After four years of construction, the Stavros Niarchos Foundation–David Rockefeller River Campus has opened its doors to the community, with several labs already installed in its new research building.
A janitor and porter, “Mister Gibbs” was known for his infectious smile and his dedication to the university community.
Covey is bringing an inside-out approach to the library’s work, with librarians visiting scientists in their labs to help with everything from training sessions to data management.
During the time-honored Lasker Award ceremony, Allis outlined the five-decade-long history of research on histones and their modification.
Doudna, a pioneer in the study of RNA, will be given the prize during a ceremony on the Rockefeller campus on Tuesday, October 2.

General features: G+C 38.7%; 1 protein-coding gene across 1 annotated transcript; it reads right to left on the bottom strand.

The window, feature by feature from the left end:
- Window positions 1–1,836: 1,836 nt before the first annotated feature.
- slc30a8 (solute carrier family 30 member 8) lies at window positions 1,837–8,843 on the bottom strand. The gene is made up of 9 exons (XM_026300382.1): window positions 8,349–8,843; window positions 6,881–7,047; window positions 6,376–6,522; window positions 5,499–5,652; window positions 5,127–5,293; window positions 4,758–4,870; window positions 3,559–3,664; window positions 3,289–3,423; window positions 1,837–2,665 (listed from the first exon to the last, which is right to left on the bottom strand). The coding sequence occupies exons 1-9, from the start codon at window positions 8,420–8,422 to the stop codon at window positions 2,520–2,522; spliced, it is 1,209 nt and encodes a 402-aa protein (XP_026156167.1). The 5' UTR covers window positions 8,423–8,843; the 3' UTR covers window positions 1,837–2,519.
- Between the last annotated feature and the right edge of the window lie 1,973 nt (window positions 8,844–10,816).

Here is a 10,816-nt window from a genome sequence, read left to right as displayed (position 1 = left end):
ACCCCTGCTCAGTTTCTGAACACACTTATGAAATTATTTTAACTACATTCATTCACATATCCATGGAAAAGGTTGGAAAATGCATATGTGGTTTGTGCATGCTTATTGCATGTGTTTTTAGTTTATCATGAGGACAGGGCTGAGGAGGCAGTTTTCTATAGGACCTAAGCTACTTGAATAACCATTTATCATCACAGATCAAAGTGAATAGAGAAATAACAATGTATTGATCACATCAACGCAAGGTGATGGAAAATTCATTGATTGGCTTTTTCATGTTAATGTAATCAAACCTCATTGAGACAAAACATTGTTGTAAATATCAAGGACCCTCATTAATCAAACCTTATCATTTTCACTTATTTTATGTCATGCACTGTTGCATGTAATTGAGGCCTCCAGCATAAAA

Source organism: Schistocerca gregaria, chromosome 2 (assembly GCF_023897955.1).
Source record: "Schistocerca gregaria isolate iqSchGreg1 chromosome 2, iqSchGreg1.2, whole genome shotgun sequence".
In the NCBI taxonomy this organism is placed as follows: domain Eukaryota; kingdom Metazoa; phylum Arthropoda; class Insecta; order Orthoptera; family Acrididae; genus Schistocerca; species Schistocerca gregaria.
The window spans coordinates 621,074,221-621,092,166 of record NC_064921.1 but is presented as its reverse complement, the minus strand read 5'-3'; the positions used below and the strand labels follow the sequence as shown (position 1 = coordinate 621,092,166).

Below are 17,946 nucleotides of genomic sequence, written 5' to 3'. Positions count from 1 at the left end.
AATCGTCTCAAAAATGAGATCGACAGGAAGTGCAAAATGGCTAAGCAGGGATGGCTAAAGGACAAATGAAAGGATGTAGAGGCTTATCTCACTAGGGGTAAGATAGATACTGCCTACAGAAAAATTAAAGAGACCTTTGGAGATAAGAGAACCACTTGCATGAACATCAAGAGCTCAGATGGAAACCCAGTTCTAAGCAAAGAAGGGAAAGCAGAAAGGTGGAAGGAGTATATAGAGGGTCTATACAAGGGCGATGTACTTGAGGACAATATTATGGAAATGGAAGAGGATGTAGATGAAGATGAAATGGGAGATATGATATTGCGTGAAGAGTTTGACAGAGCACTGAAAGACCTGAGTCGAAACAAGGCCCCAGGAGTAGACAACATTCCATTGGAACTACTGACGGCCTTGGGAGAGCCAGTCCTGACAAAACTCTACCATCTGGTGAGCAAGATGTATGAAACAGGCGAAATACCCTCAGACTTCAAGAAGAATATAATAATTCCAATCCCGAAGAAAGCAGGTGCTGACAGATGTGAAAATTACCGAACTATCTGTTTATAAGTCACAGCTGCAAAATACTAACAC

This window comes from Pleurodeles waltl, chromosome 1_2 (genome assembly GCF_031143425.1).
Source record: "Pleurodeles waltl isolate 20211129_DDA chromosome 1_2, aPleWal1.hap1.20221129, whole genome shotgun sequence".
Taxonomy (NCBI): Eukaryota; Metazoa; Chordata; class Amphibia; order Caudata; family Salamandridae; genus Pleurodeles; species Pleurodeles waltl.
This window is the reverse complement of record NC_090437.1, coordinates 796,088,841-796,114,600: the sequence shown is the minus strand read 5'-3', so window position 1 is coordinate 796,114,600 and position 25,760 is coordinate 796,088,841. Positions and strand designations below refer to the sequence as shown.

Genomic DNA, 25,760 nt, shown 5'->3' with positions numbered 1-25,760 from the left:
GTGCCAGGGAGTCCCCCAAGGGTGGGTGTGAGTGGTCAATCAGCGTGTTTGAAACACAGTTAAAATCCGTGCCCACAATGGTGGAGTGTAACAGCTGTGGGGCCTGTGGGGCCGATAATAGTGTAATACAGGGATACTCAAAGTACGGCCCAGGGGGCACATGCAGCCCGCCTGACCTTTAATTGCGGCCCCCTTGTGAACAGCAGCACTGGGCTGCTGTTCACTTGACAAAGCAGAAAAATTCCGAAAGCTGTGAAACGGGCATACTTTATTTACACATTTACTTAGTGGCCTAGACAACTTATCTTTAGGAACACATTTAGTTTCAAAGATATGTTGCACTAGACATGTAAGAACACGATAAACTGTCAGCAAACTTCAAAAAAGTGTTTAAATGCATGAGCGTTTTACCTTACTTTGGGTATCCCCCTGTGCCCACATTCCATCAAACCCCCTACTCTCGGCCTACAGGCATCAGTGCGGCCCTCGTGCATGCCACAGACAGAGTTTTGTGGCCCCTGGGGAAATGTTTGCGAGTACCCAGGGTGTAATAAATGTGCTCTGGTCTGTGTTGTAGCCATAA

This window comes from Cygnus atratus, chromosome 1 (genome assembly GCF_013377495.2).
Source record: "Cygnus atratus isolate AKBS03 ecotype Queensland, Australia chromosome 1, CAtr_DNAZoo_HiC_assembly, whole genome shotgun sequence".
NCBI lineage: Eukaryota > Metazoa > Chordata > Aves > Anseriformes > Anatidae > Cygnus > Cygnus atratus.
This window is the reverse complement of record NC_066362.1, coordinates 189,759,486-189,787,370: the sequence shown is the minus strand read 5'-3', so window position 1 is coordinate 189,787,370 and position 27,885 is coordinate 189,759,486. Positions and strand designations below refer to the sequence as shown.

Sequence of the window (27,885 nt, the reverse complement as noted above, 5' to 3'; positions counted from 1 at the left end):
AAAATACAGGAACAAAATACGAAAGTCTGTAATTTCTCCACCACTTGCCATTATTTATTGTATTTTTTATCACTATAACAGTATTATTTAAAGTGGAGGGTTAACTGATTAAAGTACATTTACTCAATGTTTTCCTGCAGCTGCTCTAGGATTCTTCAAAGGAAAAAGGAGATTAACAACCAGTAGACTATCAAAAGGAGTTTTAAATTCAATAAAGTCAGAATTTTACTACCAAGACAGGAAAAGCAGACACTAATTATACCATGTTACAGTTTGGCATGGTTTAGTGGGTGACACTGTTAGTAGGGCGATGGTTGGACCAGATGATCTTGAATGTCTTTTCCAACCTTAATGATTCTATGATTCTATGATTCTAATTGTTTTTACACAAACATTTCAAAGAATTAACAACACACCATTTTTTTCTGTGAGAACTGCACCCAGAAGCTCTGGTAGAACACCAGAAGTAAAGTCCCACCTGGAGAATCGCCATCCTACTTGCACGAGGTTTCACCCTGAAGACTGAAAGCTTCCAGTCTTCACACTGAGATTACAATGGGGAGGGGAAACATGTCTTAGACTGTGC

Committed to innovative cuisine, Great Performances will be introducing changes over the next weeks and months as they get to know Rockefeller tastes and culture.
With a new transmission cryo-electron microscope, Rockefeller researchers will be prepared to sleuth out complicated protein structures in increasingly sophisticated ways.
Risca explores the three-dimensional structures that organize and support DNA, and the biochemical rules that govern the organization of the genome. She will join Rockefeller as an assistant professor on January 2, 2019.
With a new grant from the W.M. Keck foundation, the Jarvis Lab will further their research on the genes and neural circuits involved in speech production.
Earlier this month, developmental biologist Amy Shyer joined the Rockefeller community as an assistant professor. Shyer combines mechanical and molecular perspectives to better understand how patterns form and how tissues develop.
Sean Brady, Winrich Freiwald, and Luciano Marraffini have been promoted to professor. Respectively, these scientists have characterized previously unknown small molecules, provided insight into how the brain processes faces, and revolutionized gene editing.